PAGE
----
A recent example is the sale of one of the most stately mansions on Passeig de Gràcia for 13.8 million euros: a 700 m2 property built at the beginning of the 20th century by the famous architect Joaquín Codina y Matalí.

The jewels in the architectural crown

One of the main attractions that every tourist can admire when visiting Passeig de Gràcia is its magnificent cultural and architectural legacy. Along this boulevard, which is just over a kilometre and a half long, we can find buildings that, due to their originality, beauty and history, form part of the city’s cultural heritage. Among them are two buildings listed by UNESCO as World Heritage Sites, the work of the same architect, Antonio Gaudí. We are talking about Casa Batlló and Casa Milà (better known as La Pedrera). Both receive around one million visitors every year.

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The Casa Batlló embodies all of Gaudí’s originality and creativity. Built between 1904 and 1906, it is undoubtedly notable for the trencadis technique, which decorates part of the façade and the interior of the building, and whose installation Gaudí himself directed from the promenade. The interior courtyard, where blue colours decorate the walls, and the skylight at the top give the impression of being in an underwater cave.

Casa Milà was built between 1906 and 1910. Like Casa Batlló, “La Pedrera” belongs to Gaudí’s naturalist period, which is reflected in its undulating forms, which broke with the classic architectural rigidity of the time. In addition to the spectacular ornamentation that decorates the house, where stone and trencadis play a special role, there is also the religious symbolism provided by the architect who, in his own words, “was the architect of the house”.

Presence of major international brands

Presence of the major international brands These qualities were captured by the distinguished professor of the University of Berkeley (California), Allan Jacobes in his book, Great Streets (1995) on the best streets in the world. It is on this golden commercial axis that some of the world’s most prestigious brands have planted their flags, such as Loewe, with its iconic façade of floral-coloured tiles. A few steps up, the majesty of shops such as Louis Vuitton, which along with Hermès and Cartier have expanded their spaces in recent years.

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They are joined by brands such as Yves Saint Laurent, Gucci, Versace, Valentino, Emporio Armani, Dolce & Gabana, Furla, Chanel, Prada, Celine and Carolina Herrera, as well as other important international jewellery brands such as Cartier, Bulgari, Tiffany’s, and national brands such as Tous, Suárez and Rabat. All of them attract the public’s attention with their impeccably designed shop windows. “There is currently a lot of unsatisfied demand from brands that want to come in, but the space is what it is,” says a spokesperson for the real estate company Cushman & Wakefield.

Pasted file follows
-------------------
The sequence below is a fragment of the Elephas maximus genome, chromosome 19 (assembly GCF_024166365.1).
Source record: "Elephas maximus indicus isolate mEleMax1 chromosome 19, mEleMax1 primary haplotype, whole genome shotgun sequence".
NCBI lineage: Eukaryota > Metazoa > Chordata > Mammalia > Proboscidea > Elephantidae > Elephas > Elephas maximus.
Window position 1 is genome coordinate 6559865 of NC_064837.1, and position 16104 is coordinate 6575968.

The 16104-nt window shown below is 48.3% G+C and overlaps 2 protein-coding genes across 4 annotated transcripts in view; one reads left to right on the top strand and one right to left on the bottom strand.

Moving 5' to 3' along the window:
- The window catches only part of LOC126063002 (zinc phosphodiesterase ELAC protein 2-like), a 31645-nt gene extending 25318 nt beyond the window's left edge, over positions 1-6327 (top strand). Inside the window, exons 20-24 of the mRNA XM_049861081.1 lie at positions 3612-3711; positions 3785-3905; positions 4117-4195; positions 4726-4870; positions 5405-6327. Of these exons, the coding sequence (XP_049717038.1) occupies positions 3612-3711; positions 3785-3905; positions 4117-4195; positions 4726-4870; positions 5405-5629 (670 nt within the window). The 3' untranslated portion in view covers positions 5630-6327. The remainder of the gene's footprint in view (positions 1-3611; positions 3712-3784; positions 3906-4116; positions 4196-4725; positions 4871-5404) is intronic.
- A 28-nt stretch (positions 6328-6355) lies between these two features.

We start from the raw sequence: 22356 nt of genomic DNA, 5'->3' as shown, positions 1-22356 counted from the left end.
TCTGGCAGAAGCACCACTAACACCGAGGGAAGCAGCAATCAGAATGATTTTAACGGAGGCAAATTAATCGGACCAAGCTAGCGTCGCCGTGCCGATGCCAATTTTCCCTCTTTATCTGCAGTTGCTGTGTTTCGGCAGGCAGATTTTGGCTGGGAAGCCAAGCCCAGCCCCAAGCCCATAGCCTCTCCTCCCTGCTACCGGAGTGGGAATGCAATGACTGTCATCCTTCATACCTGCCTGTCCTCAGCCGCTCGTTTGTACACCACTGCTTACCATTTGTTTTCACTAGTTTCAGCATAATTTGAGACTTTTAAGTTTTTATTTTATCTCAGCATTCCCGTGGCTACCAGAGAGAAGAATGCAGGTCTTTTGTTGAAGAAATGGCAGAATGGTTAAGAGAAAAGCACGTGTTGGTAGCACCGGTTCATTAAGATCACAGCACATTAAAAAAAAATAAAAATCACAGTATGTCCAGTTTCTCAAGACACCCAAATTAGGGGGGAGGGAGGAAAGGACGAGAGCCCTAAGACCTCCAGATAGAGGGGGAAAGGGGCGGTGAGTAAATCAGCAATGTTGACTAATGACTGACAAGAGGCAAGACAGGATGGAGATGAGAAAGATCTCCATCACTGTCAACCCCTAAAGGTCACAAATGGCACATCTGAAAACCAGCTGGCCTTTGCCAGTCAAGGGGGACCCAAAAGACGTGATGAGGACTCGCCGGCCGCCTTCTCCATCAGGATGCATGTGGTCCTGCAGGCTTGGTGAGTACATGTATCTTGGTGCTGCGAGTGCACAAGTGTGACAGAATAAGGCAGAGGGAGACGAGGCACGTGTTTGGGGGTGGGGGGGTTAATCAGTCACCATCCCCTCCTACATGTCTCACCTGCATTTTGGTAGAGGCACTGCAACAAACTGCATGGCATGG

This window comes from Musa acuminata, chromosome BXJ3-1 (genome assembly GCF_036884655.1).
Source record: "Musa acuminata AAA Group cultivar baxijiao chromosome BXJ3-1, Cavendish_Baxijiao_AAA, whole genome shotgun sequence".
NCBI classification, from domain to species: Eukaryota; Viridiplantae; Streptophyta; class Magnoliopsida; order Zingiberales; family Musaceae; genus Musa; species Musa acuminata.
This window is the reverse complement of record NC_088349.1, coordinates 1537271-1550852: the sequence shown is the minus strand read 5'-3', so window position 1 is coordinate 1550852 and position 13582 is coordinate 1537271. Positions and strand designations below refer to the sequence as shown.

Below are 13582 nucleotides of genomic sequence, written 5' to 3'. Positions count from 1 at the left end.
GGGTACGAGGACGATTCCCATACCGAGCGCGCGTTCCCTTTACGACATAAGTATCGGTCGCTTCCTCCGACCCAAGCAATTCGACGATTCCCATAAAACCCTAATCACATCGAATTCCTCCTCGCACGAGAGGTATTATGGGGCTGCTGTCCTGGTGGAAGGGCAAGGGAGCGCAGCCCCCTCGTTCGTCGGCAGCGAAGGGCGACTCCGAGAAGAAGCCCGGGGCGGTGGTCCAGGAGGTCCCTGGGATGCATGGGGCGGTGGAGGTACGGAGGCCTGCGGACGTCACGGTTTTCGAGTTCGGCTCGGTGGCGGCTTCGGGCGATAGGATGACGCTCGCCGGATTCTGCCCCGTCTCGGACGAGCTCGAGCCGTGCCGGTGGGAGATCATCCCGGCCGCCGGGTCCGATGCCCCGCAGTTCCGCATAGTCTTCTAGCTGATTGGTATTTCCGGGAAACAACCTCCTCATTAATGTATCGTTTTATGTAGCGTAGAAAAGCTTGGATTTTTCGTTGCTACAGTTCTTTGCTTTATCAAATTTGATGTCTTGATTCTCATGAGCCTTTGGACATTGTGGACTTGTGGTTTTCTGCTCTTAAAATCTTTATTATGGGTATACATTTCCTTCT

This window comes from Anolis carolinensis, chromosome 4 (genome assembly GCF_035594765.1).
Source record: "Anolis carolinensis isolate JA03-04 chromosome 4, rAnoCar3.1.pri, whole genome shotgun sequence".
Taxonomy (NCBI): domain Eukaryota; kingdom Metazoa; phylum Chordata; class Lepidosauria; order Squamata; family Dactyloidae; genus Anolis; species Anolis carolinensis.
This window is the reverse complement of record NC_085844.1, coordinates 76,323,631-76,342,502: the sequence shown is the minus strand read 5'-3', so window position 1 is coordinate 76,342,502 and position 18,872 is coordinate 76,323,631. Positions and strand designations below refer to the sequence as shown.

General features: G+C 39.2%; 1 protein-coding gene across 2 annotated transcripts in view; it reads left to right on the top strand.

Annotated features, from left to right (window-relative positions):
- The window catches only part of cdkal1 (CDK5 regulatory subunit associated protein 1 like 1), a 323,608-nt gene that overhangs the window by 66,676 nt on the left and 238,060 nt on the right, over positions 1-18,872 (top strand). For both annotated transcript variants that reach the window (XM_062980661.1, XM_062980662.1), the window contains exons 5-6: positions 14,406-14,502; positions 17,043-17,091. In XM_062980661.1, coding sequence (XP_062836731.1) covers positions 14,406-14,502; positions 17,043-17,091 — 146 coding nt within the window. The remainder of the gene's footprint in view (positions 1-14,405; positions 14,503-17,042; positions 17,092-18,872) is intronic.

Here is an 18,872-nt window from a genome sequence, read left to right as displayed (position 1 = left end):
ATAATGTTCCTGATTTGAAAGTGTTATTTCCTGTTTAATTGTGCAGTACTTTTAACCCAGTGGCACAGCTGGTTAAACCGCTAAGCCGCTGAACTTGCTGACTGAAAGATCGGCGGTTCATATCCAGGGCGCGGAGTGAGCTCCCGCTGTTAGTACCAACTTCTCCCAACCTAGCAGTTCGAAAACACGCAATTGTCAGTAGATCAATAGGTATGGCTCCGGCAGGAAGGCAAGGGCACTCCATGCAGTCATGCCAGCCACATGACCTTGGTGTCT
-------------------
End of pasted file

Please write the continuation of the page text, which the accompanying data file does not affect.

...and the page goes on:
A wide range of gastronomic and hotel offerings

The well-known street that overflows with energy and life is also home to a wide range of hotels and restaurants, with bars and restaurants suitable for different economic levels where you can have lunch, dinner or just a drink in a stately and cosmopolitan atmosphere, such as the Café de la Pedrera. But if your wallet allows it, you can go to one of its Michelin restaurants. Seven stars are concentrated here.

The first to boast three Michelin stars is Lasarte, in the Monument Hotel. At the head of its kitchen is Martín Berasategui and Paolo Casagrande. In the same hotel, Oria, with one Michelin star, is also run by the Basque chef and his disciple, Xabier Goikoetxea. Across the street, we find the Hotel Mandarin Oriental, whose two-Michelin-starred restaurant Moments is headed by Carmen Ruscalleda and her son Raül Balam. At the top of Passeig de Gràcia is the Hotel Casa Fuster. On the first floor is its restaurant Aleia, one Michelin star. Its four-handed cuisine has the stamp of chef Paulo Airaudo and Rafa de Bedoya.

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In a privileged location on the promenade is the Majestic Hotel & Spa. This establishment, which opened in 1918, was the city’s first five-star hotel and has been a privileged witness to the transformation of this iconic avenue. Over the years it has been a reference point for the Catalan bourgeoisie in search of luxury and refinement. Its restaurant Drolma, the first to be awarded a Michelin star in a hotel in Spain, is advised by Michelin chef Nandu Jubany.